Summerlovinf Wed 06-Apr-16 11:27:08

If you've met someone else who you like this much, try to put your effort into her instead. She'll soon move on if when she realises you're still so predisposed with your ex's affairs.

suzannecaravaggio Wed 06-Apr-16 11:32:07

Bit a a schadenfreude vibe going on...
You should want the best for her because if she suffers it will affect your children, there is no way round that, let go of the desire for revenge, think about what is best for your mutual children
When they are older they will respect you for being the parent who behaved with dignity

Snoopydo Wed 06-Apr-16 11:35:28

Oh I've got an ex who enjoys telling me I am suffering karma confused.

You are no longer a couple and although it can be hurtful that she is moving on, I don't see why you want to know if people think she's 'disrespectful' or not. She doesn't need to respect you any more, you don't live together and you are divorcing.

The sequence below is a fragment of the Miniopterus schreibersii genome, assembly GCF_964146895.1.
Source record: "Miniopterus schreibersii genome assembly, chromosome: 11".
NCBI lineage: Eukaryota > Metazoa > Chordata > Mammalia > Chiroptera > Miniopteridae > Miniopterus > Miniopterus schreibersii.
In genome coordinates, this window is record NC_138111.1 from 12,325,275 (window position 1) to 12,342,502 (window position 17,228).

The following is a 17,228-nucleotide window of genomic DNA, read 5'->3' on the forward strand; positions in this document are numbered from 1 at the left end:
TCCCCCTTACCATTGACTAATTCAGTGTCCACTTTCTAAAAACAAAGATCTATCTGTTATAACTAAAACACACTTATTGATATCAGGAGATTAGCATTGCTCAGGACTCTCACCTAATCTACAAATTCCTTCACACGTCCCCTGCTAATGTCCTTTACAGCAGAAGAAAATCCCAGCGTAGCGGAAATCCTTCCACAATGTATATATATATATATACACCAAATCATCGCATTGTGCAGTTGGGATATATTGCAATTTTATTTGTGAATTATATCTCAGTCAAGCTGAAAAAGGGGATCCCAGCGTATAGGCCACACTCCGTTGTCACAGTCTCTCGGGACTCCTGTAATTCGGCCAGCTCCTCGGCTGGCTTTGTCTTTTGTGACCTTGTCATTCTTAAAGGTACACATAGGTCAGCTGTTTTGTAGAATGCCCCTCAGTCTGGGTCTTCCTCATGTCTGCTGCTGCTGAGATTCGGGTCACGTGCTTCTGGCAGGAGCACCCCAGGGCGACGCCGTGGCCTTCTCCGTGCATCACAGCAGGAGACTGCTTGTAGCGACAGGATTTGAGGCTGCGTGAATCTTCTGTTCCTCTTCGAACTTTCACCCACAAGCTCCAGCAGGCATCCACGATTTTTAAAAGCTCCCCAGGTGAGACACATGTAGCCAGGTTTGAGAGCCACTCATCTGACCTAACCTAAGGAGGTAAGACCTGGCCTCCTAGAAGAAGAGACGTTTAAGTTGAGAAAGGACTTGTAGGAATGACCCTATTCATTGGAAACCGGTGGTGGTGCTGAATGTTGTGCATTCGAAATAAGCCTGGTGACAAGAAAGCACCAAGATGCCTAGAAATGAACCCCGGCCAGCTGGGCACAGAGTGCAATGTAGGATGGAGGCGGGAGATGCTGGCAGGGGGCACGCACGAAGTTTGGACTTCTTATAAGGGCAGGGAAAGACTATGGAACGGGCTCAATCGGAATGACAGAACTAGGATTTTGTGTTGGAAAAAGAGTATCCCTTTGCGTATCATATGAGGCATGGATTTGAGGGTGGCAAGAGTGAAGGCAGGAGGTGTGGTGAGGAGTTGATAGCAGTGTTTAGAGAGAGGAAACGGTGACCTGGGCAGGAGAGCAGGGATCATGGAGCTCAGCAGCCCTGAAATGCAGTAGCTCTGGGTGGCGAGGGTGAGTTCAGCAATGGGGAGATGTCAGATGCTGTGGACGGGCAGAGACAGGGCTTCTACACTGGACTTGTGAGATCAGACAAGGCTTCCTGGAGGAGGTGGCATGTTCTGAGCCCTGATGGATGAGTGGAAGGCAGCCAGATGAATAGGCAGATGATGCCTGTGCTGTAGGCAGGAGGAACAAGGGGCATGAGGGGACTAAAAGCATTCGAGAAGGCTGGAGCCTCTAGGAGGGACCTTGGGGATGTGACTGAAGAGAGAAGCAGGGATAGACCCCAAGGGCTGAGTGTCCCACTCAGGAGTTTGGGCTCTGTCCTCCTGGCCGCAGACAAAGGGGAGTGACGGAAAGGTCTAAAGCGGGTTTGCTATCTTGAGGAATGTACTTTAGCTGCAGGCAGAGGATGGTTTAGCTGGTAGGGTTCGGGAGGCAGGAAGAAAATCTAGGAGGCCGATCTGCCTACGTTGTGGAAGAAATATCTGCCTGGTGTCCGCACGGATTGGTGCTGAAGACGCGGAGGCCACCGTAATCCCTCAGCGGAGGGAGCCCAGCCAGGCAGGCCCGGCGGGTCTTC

I would say you need to sort out what happens long term with the house. If you want the children to live there then you have to accept that she can invite who she likes to her home.

genuineguy79 Wed 06-Apr-16 11:36:53

The word dictate seems to be popping up quite a lot...

Sorry but I having dictated anything to anyone. I haven't mentioned it or reacted to my ex or discussed it with my new partner. I was simply asking if people thought i was over-reacting had an opinion...a simply 'Yes you are over-reacting - its tough, life's unfair but you have to get over it' would be fine.

genuineguy79 Wed 06-Apr-16 11:42:37

Absolutely agree - I think its the fact that the 'House' thing hasn't been settled is the main thing that I find difficult. I guess once there is some closure around this then I can genuinely move on.

Itisbetternow Wed 06-Apr-16 11:46:27

I understand where you are coming from. However you are wasting energy on things you cannot control. Concentrate on your fantastic children, being happy with yourself and sorting your living arrangements out.

Is there equity in the house. If so I would be pushing for the house to be sold and for your ex to downsize. Your name is still on the mortgage and a £1k is a lot for one person to pay. You really don't want her defaulting on the mortgage if there is capital in it. So concentrate your energies on this.